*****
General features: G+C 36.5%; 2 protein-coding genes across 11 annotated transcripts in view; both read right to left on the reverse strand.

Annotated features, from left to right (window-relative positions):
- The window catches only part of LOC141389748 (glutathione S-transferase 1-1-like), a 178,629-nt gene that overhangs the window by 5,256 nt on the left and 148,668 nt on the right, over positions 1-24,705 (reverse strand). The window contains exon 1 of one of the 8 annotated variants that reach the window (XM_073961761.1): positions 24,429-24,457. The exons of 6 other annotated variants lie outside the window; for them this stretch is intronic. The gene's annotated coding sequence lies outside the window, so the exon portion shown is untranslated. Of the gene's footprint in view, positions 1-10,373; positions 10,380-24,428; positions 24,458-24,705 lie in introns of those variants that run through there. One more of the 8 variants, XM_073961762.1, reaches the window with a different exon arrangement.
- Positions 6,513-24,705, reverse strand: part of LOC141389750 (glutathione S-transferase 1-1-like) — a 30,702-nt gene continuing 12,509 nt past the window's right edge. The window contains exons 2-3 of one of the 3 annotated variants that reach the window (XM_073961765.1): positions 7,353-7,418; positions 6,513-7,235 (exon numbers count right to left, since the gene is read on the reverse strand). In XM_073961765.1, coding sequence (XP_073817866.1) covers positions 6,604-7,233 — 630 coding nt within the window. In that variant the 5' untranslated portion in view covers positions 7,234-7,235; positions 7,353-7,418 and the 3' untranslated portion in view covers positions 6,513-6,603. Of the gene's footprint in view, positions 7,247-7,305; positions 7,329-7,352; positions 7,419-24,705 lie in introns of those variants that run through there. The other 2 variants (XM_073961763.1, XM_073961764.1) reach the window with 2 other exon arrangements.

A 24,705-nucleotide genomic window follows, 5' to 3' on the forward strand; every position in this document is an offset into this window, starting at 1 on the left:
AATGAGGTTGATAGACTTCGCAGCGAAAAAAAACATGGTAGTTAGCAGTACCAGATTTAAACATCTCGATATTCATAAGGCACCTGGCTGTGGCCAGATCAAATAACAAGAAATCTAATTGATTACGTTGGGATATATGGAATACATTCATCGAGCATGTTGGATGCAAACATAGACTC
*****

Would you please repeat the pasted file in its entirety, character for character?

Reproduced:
General features: G+C 36.5%; 2 protein-coding genes across 11 annotated transcripts in view; both read right to left on the reverse strand.

Annotated features, from left to right (window-relative positions):
- The window catches only part of LOC141389748 (glutathione S-transferase 1-1-like), a 178,629-nt gene that overhangs the window by 5,256 nt on the left and 148,668 nt on the right, over positions 1-24,705 (reverse strand). The window contains exon 1 of one of the 8 annotated variants that reach the window (XM_073961761.1): positions 24,429-24,457. The exons of 6 other annotated variants lie outside the window; for them this stretch is intronic. The gene's annotated coding sequence lies outside the window, so the exon portion shown is untranslated. Of the gene's footprint in view, positions 1-10,373; positions 10,380-24,428; positions 24,458-24,705 lie in introns of those variants that run through there. One more of the 8 variants, XM_073961762.1, reaches the window with a different exon arrangement.
- Positions 6,513-24,705, reverse strand: part of LOC141389750 (glutathione S-transferase 1-1-like) — a 30,702-nt gene continuing 12,509 nt past the window's right edge. The window contains exons 2-3 of one of the 3 annotated variants that reach the window (XM_073961765.1): positions 7,353-7,418; positions 6,513-7,235 (exon numbers count right to left, since the gene is read on the reverse strand). In XM_073961765.1, coding sequence (XP_073817866.1) covers positions 6,604-7,233 — 630 coding nt within the window. In that variant the 5' untranslated portion in view covers positions 7,234-7,235; positions 7,353-7,418 and the 3' untranslated portion in view covers positions 6,513-6,603. Of the gene's footprint in view, positions 7,247-7,305; positions 7,329-7,352; positions 7,419-24,705 lie in introns of those variants that run through there. The other 2 variants (XM_073961763.1, XM_073961764.1) reach the window with 2 other exon arrangements.

A 24,705-nucleotide genomic window follows, 5' to 3' on the forward strand; every position in this document is an offset into this window, starting at 1 on the left:
AATGAGGTTGATAGACTTCGCAGCGAAAAAAAACATGGTAGTTAGCAGTACCAGATTTAAACATCTCGATATTCATAAGGCACCTGGCTGTGGCCAGATCAAATAACAAGAAATCTAATTGATTACGTTGGGATATATGGAATACATTCATCGAGCATGTTGGATGCAAACATAGACTC